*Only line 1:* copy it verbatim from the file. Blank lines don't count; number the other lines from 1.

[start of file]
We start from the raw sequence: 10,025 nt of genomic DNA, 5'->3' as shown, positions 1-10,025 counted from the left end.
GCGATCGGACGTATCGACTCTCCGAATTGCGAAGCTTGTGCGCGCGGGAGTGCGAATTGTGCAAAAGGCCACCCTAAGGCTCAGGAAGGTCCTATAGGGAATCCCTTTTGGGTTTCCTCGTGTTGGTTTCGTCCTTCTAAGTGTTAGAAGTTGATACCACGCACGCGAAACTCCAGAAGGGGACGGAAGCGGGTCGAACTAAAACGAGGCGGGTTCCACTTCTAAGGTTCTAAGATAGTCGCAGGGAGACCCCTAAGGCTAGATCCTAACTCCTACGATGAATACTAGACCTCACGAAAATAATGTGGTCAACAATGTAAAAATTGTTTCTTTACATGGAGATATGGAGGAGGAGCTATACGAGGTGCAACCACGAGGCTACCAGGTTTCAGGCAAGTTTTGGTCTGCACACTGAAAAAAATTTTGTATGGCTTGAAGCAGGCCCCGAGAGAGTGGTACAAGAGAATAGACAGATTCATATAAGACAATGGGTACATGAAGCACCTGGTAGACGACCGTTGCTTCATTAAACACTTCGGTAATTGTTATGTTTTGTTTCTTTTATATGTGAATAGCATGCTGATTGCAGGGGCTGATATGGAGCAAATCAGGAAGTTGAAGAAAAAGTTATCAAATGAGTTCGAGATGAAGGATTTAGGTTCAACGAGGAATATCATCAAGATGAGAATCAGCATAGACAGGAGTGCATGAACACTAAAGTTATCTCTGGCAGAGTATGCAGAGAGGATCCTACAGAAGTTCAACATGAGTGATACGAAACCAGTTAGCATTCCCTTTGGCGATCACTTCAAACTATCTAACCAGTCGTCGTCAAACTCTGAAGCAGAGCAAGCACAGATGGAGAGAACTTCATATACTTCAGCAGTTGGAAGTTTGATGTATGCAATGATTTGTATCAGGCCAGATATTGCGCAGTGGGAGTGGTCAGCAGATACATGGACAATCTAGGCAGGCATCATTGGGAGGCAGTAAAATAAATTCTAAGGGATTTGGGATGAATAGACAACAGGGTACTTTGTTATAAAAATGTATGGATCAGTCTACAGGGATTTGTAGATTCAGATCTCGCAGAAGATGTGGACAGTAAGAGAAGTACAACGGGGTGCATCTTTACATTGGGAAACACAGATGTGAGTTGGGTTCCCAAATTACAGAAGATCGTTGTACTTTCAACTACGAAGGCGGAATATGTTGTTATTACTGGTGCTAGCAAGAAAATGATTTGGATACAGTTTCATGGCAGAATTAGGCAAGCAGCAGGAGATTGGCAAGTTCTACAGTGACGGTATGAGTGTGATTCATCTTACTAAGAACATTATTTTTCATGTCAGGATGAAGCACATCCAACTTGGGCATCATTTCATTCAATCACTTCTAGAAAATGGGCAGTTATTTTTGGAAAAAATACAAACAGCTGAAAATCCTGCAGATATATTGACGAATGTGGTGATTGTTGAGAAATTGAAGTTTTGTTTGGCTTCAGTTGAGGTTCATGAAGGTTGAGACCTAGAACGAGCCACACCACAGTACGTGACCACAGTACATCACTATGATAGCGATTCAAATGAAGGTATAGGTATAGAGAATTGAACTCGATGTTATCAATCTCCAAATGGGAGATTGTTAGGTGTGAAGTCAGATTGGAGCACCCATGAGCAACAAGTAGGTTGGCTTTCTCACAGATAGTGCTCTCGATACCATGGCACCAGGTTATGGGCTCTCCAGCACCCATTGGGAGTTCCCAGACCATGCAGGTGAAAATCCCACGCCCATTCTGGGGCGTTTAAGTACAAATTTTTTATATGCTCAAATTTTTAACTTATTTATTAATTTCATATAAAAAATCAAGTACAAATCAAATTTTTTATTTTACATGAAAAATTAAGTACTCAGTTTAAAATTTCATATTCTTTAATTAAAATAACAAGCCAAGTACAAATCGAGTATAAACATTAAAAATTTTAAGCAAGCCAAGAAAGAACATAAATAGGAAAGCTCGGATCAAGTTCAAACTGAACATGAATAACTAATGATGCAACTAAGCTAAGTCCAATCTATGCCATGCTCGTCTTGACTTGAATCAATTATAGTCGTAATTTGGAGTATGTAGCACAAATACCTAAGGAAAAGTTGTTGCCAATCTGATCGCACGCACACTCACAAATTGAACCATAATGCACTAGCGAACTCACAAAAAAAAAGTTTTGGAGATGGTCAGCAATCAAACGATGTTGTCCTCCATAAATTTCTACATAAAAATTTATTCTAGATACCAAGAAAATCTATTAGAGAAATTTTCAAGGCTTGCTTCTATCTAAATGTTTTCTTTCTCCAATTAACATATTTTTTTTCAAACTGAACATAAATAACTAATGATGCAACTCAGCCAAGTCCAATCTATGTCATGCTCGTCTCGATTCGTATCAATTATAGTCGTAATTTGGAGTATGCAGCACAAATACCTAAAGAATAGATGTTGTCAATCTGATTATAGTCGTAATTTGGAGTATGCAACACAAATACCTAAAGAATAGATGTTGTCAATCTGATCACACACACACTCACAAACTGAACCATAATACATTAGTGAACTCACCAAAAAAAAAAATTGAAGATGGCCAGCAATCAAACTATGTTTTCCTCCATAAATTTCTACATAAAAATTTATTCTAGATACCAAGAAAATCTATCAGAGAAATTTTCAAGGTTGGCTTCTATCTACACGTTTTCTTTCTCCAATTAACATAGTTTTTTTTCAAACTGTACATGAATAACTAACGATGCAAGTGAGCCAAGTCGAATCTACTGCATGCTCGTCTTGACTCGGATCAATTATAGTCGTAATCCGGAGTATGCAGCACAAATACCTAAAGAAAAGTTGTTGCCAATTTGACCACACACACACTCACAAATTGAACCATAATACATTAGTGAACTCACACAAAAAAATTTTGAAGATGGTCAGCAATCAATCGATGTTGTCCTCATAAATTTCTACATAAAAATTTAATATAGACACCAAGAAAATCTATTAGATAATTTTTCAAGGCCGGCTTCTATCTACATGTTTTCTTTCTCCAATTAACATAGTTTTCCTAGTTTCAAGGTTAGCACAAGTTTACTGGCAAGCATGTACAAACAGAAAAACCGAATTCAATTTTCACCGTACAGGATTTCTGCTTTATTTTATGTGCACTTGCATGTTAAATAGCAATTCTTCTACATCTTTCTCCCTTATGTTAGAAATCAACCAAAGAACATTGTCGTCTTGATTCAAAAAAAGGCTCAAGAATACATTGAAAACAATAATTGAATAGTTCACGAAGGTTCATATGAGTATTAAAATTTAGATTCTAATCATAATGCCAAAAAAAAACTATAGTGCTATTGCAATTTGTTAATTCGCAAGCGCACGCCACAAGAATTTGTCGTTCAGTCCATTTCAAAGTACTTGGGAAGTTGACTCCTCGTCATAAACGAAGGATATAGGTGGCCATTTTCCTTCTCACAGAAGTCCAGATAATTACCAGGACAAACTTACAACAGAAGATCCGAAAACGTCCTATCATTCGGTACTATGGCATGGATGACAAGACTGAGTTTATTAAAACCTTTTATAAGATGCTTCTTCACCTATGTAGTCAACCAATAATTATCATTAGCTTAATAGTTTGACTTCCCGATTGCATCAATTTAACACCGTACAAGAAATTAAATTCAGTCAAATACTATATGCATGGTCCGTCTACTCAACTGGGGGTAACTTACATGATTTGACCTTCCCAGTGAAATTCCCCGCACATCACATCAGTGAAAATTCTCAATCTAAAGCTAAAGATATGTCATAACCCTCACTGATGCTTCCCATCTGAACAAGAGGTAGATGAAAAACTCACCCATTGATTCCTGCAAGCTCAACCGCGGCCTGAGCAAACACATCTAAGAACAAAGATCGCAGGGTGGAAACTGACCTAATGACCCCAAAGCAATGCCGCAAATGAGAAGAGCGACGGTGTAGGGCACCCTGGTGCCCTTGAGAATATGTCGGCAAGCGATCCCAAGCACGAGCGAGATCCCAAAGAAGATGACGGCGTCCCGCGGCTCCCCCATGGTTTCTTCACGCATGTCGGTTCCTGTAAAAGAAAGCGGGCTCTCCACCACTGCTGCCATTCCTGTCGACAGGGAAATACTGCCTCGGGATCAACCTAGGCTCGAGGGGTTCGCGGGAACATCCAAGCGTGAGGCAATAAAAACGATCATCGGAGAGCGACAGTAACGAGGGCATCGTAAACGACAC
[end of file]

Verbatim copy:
We start from the raw sequence: 10,025 nt of genomic DNA, 5'->3' as shown, positions 1-10,025 counted from the left end.